Welcome to the World of Orcofi

Orcofi Company History

French fashion house Orcofi, originally founded by Louis Vuitton family patriarch/former Chairman/CEO of LVMH Louis Vuitton-Moet Hennessey Henry Racamier in the late 1800’s , earned an international reputation for luxury goods products (haute couture, ready-to-wear, handbags, perfumery, and cosmetics). Early in its history, the original holding company joined the French banking group Paribas and the French cosmetics giant L’Oréal in buying the Lanvin fashion house.

Between 1989-1991, Orcofi established an impressive portfolio. The company acquired leather conglomerate Andrelux Industries (Bohata et Cie, Lorenzo, Soco, Upla, and Le Tanneur), French trunk maker Moynat, a heritage company founded in 1849, the luxury grocer Hédiard, Cristalleries Daum, Philippe Model (the French fashion shoe and accessories designer), signature ready-to-wear Ines de la Fressange and Paris’ oldest couture house, Lanvin. Racamier later sold Orcofi to French global insurance powerhouse AXA S.A.

The started another series of acquisitions. L’Oréal purchased 50% of the House of Lanvin from Lanvin  in 1996. Lanvin was later acquired from L’Oreal by Taiwanese media magnate Shaw-Lan Wang in 2001. Gordon-Choisy, one of the world’s most prominent tanneries specialized in exotic leathers, was initially sold to LVMH and then to Hermes International. Luxembourg-based luxury holding company Luvanis SA, owners of Vionnet and Mainbocher, bought the rights to Moynat in 2009. In a twist of irony, Groupe Arnault, LVMH’s CEO Bernard Arnault’s holding company bought Moynat in 2010, relaunching the brand in 2011.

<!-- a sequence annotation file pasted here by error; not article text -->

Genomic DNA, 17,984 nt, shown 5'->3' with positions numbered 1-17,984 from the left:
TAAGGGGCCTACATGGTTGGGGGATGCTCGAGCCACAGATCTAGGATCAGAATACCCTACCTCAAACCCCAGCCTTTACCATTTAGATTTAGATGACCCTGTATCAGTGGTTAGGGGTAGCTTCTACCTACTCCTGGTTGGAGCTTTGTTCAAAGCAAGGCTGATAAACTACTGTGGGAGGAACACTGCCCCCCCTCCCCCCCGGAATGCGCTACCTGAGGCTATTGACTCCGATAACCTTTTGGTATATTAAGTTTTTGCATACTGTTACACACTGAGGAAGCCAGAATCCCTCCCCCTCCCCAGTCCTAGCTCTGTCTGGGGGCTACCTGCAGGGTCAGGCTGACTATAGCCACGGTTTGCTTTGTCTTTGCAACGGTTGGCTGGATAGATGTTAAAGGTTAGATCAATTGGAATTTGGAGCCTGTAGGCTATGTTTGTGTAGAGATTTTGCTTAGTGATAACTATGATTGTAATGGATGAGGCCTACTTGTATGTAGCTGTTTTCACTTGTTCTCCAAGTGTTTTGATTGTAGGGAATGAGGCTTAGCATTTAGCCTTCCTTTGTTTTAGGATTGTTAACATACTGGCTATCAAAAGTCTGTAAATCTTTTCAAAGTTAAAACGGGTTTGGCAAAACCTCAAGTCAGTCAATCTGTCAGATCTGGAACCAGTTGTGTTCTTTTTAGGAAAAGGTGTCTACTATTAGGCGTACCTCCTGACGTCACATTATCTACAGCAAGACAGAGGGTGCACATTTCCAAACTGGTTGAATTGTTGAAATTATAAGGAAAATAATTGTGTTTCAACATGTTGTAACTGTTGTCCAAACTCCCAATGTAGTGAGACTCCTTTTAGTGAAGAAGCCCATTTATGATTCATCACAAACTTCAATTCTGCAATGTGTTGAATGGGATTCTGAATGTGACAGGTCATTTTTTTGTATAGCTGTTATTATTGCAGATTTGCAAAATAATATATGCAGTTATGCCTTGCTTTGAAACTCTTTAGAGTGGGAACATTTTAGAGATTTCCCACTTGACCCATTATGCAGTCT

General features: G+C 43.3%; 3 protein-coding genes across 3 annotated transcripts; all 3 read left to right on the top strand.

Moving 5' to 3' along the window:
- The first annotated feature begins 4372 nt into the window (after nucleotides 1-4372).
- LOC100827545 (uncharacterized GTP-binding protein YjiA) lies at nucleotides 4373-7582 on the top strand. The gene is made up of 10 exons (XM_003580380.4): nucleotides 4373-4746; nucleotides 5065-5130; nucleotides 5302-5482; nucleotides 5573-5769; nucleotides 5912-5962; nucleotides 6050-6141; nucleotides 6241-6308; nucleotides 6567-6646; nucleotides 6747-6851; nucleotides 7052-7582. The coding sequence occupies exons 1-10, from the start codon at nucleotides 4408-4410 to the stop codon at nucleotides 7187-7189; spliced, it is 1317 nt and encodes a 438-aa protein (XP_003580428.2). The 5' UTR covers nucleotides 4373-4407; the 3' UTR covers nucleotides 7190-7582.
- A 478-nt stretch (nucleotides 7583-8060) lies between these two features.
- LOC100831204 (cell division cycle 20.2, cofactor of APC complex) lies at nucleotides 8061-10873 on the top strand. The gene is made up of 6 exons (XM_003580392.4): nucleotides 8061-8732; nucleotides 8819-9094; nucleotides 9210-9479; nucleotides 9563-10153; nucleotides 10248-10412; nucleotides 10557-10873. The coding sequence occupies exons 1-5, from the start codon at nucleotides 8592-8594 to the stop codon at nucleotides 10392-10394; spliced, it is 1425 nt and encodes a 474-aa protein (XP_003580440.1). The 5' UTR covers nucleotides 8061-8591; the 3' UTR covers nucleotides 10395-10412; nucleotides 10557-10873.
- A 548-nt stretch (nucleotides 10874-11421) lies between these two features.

More consolidation followed. Qatar Luxury Group, owners of QELA, announced the acquisition of a controlling share of the French leather goods company Le Tanneur & Cie in 2011. Le Tanneur, founded in 1898, and Soco, had been listed on Euronext since 2000, the same year it signed a licensing agreement with Michael Kors and Celine. Cristalleries Daum is now part of Financiere Saint-Germain, parent company of Lalique and Haviland Porcelain Works.

In 2013, Grand Metropolitan acquired Orcofi and is reassembling a collection of luxury brands.

Company History:

Henry Racamier, who married a descendant of Louis Vuitton and built a family-owned leather goods company into one of the world’s largest luxury goods groups, died while traveling in Sardinia. He was 90.  The cause was a heart attack, according to the Opéra National de Paris, which Mr. Racamier, a well-known patron of music and the arts, supported almost his entire life.

Mr. Racamier made a fortune in the steel industry, having founded Stinox, before he was asked at age 65 by the family of his wife, Odile Vuitton, the great-granddaughter of Louis Vuitton, to run the family’s leather goods business.

In 13 years, he expanded it through growth and acquisitions into a world-renowned, billion-dollar luxury goods conglomerate, LVMH Moët Hennessy Louis Vuitton. Yet in a bitter battle with the current chairman, Bernard Arnault, Mr. Racamier was ultimately stripped of power and ousted from the board.

While running Vuitton, he started the yachting races that bear the company’s name; as founder of the Louis Vuitton Foundation for Opera, Music and the Arts, he became a major benefactor of musicians and museums around the world.

Henry Marcel Racamier was born June 25, 1912, in Pont-de-Roide, in the Doubs region of mountainous eastern France, the son of an industrialist. After acquiring a business degree in Paris, in 1949 he founded Stinox, a small but highly profitable steel trading company. When his father-in-law, Gaston Vuitton, died in 1970, the family was divided about how to run Vuitton. Mr. Racamier, who retired from steel in 1977, was asked to take over.